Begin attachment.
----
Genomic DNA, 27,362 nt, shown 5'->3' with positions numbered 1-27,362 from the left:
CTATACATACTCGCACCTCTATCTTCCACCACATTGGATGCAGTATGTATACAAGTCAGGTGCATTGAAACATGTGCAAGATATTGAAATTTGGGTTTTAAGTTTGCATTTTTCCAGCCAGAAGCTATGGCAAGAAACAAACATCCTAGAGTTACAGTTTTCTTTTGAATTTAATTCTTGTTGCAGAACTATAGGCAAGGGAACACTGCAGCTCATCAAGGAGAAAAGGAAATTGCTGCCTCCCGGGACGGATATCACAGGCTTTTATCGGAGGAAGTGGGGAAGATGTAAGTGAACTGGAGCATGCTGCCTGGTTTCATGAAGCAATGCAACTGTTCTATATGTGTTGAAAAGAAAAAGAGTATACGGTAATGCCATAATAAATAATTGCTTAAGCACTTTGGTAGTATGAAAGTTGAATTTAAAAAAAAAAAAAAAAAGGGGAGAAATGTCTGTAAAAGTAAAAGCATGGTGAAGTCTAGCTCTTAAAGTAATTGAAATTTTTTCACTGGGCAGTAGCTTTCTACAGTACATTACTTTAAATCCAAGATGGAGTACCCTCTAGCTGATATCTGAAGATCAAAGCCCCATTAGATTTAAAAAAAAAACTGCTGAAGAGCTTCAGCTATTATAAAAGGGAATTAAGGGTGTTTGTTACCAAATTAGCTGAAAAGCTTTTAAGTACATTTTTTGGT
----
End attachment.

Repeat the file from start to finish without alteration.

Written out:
Genomic DNA, 27,362 nt, shown 5'->3' with positions numbered 1-27,362 from the left:
CTATACATACTCGCACCTCTATCTTCCACCACATTGGATGCAGTATGTATACAAGTCAGGTGCATTGAAACATGTGCAAGATATTGAAATTTGGGTTTTAAGTTTGCATTTTTCCAGCCAGAAGCTATGGCAAGAAACAAACATCCTAGAGTTACAGTTTTCTTTTGAATTTAATTCTTGTTGCAGAACTATAGGCAAGGGAACACTGCAGCTCATCAAGGAGAAAAGGAAATTGCTGCCTCCCGGGACGGATATCACAGGCTTTTATCGGAGGAAGTGGGGAAGATGTAAGTGAACTGGAGCATGCTGCCTGGTTTCATGAAGCAATGCAACTGTTCTATATGTGTTGAAAAGAAAAAGAGTATACGGTAATGCCATAATAAATAATTGCTTAAGCACTTTGGTAGTATGAAAGTTGAATTTAAAAAAAAAAAAAAAAAGGGGAGAAATGTCTGTAAAAGTAAAAGCATGGTGAAGTCTAGCTCTTAAAGTAATTGAAATTTTTTCACTGGGCAGTAGCTTTCTACAGTACATTACTTTAAATCCAAGATGGAGTACCCTCTAGCTGATATCTGAAGATCAAAGCCCCATTAGATTTAAAAAAAAAACTGCTGAAGAGCTTCAGCTATTATAAAAGGGAATTAAGGGTGTTTGTTACCAAATTAGCTGAAAAGCTTTTAAGTACATTTTTTGGT